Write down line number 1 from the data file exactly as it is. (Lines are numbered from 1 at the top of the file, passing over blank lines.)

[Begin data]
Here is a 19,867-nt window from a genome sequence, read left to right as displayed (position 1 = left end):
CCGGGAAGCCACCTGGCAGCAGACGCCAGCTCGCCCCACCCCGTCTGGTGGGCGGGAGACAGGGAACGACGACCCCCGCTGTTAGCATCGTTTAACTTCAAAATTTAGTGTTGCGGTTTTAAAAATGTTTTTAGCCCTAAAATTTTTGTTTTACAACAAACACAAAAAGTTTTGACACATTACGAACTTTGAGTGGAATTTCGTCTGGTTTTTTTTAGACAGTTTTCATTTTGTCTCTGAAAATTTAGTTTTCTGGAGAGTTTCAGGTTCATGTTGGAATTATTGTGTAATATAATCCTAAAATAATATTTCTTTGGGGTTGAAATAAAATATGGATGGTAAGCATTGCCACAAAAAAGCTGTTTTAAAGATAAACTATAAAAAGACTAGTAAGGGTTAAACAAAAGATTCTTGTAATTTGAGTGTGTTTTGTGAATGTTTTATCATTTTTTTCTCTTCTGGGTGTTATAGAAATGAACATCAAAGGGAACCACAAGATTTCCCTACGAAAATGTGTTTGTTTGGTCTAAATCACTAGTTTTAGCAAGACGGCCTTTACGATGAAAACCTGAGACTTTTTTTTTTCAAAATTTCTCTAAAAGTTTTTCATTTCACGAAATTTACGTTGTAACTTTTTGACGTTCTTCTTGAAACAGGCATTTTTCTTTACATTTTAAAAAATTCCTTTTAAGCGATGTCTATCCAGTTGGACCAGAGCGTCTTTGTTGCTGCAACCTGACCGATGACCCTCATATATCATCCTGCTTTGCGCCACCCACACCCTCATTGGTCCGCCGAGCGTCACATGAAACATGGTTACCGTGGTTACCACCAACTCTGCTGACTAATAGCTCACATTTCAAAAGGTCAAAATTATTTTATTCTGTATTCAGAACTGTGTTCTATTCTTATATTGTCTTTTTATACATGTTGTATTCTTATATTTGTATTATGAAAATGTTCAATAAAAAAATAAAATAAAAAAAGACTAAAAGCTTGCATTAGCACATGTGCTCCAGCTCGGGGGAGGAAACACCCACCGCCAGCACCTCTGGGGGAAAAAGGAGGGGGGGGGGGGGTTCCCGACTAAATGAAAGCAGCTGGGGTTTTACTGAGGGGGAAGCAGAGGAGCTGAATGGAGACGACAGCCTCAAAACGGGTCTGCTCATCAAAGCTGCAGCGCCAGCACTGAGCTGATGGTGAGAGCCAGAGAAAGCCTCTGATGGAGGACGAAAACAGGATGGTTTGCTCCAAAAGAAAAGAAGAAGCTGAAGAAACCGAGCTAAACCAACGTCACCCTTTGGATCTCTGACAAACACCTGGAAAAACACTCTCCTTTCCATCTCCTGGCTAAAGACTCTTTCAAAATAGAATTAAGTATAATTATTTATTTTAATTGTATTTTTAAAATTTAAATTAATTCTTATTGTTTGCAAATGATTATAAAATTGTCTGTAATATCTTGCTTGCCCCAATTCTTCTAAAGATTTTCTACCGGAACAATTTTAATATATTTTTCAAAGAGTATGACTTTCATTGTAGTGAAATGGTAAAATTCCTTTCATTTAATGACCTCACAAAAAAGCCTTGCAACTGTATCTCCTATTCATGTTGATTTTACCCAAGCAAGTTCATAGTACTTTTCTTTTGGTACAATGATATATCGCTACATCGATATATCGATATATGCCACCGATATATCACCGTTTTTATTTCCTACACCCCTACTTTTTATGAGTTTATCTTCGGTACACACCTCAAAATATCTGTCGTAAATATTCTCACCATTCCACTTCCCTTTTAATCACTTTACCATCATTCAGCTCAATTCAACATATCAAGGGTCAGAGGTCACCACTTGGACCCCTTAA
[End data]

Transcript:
Here is a 19,867-nt window from a genome sequence, read left to right as displayed (position 1 = left end):